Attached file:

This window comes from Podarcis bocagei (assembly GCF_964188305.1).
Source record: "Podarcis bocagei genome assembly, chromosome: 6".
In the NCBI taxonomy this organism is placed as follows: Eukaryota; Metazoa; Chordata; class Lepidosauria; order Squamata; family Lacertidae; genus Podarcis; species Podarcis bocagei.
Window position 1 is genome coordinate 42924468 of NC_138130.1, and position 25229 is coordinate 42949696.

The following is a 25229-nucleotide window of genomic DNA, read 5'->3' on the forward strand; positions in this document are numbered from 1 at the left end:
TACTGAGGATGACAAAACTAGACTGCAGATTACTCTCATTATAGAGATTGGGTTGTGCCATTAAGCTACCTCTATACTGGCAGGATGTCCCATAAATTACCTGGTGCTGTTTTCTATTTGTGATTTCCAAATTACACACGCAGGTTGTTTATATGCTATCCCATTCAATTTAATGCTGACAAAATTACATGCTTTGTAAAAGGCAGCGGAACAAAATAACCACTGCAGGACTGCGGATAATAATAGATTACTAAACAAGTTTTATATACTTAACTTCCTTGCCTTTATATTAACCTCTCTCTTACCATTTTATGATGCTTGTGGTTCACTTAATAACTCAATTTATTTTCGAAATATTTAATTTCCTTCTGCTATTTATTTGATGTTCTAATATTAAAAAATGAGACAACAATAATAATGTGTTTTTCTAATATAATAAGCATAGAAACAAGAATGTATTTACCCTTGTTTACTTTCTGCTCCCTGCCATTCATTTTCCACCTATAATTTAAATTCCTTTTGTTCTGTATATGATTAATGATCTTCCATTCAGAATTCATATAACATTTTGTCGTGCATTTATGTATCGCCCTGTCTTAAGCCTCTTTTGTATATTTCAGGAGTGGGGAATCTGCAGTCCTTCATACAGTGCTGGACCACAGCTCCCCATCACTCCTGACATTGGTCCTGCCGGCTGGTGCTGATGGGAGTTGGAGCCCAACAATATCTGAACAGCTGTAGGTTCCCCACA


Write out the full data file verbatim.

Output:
This window comes from Podarcis bocagei (assembly GCF_964188305.1).
Source record: "Podarcis bocagei genome assembly, chromosome: 6".
In the NCBI taxonomy this organism is placed as follows: Eukaryota; Metazoa; Chordata; class Lepidosauria; order Squamata; family Lacertidae; genus Podarcis; species Podarcis bocagei.
Window position 1 is genome coordinate 42924468 of NC_138130.1, and position 25229 is coordinate 42949696.

The following is a 25229-nucleotide window of genomic DNA, read 5'->3' on the forward strand; positions in this document are numbered from 1 at the left end:
TACTGAGGATGACAAAACTAGACTGCAGATTACTCTCATTATAGAGATTGGGTTGTGCCATTAAGCTACCTCTATACTGGCAGGATGTCCCATAAATTACCTGGTGCTGTTTTCTATTTGTGATTTCCAAATTACACACGCAGGTTGTTTATATGCTATCCCATTCAATTTAATGCTGACAAAATTACATGCTTTGTAAAAGGCAGCGGAACAAAATAACCACTGCAGGACTGCGGATAATAATAGATTACTAAACAAGTTTTATATACTTAACTTCCTTGCCTTTATATTAACCTCTCTCTTACCATTTTATGATGCTTGTGGTTCACTTAATAACTCAATTTATTTTCGAAATATTTAATTTCCTTCTGCTATTTATTTGATGTTCTAATATTAAAAAATGAGACAACAATAATAATGTGTTTTTCTAATATAATAAGCATAGAAACAAGAATGTATTTACCCTTGTTTACTTTCTGCTCCCTGCCATTCATTTTCCACCTATAATTTAAATTCCTTTTGTTCTGTATATGATTAATGATCTTCCATTCAGAATTCATATAACATTTTGTCGTGCATTTATGTATCGCCCTGTCTTAAGCCTCTTTTGTATATTTCAGGAGTGGGGAATCTGCAGTCCTTCATACAGTGCTGGACCACAGCTCCCCATCACTCCTGACATTGGTCCTGCCGGCTGGTGCTGATGGGAGTTGGAGCCCAACAATATCTGAACAGCTGTAGGTTCCCCACA